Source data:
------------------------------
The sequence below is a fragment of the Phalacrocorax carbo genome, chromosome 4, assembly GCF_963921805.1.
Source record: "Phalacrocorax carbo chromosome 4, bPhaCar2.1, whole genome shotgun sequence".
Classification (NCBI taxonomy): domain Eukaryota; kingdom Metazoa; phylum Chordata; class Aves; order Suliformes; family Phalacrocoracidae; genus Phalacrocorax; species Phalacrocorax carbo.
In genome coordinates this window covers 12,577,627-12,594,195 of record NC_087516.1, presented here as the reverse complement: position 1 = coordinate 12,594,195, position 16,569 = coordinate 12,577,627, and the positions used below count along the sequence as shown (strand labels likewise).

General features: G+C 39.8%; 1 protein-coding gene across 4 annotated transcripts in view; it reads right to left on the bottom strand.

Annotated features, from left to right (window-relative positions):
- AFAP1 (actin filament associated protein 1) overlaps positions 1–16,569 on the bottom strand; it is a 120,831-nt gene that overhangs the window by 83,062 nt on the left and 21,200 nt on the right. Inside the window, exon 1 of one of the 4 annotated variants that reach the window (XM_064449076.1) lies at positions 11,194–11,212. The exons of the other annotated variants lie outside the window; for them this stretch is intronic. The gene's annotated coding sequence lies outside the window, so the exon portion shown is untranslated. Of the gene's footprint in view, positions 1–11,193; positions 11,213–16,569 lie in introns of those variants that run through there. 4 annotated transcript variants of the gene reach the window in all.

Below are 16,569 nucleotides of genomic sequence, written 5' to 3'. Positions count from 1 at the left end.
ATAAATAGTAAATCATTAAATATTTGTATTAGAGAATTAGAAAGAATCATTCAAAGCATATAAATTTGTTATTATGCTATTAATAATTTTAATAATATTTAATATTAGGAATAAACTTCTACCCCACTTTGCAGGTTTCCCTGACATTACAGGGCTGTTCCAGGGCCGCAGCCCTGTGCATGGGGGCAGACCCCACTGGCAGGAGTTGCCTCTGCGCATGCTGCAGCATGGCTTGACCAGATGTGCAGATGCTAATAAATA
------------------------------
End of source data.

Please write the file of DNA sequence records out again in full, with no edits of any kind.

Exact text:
The sequence below is a fragment of the Phalacrocorax carbo genome, chromosome 4, assembly GCF_963921805.1.
Source record: "Phalacrocorax carbo chromosome 4, bPhaCar2.1, whole genome shotgun sequence".
Classification (NCBI taxonomy): domain Eukaryota; kingdom Metazoa; phylum Chordata; class Aves; order Suliformes; family Phalacrocoracidae; genus Phalacrocorax; species Phalacrocorax carbo.
In genome coordinates this window covers 12,577,627-12,594,195 of record NC_087516.1, presented here as the reverse complement: position 1 = coordinate 12,594,195, position 16,569 = coordinate 12,577,627, and the positions used below count along the sequence as shown (strand labels likewise).

General features: G+C 39.8%; 1 protein-coding gene across 4 annotated transcripts in view; it reads right to left on the bottom strand.

Annotated features, from left to right (window-relative positions):
- AFAP1 (actin filament associated protein 1) overlaps positions 1–16,569 on the bottom strand; it is a 120,831-nt gene that overhangs the window by 83,062 nt on the left and 21,200 nt on the right. Inside the window, exon 1 of one of the 4 annotated variants that reach the window (XM_064449076.1) lies at positions 11,194–11,212. The exons of the other annotated variants lie outside the window; for them this stretch is intronic. The gene's annotated coding sequence lies outside the window, so the exon portion shown is untranslated. Of the gene's footprint in view, positions 1–11,193; positions 11,213–16,569 lie in introns of those variants that run through there. 4 annotated transcript variants of the gene reach the window in all.

Below are 16,569 nucleotides of genomic sequence, written 5' to 3'. Positions count from 1 at the left end.
ATAAATAGTAAATCATTAAATATTTGTATTAGAGAATTAGAAAGAATCATTCAAAGCATATAAATTTGTTATTATGCTATTAATAATTTTAATAATATTTAATATTAGGAATAAACTTCTACCCCACTTTGCAGGTTTCCCTGACATTACAGGGCTGTTCCAGGGCCGCAGCCCTGTGCATGGGGGCAGACCCCACTGGCAGGAGTTGCCTCTGCGCATGCTGCAGCATGGCTTGACCAGATGTGCAGATGCTAATAAATA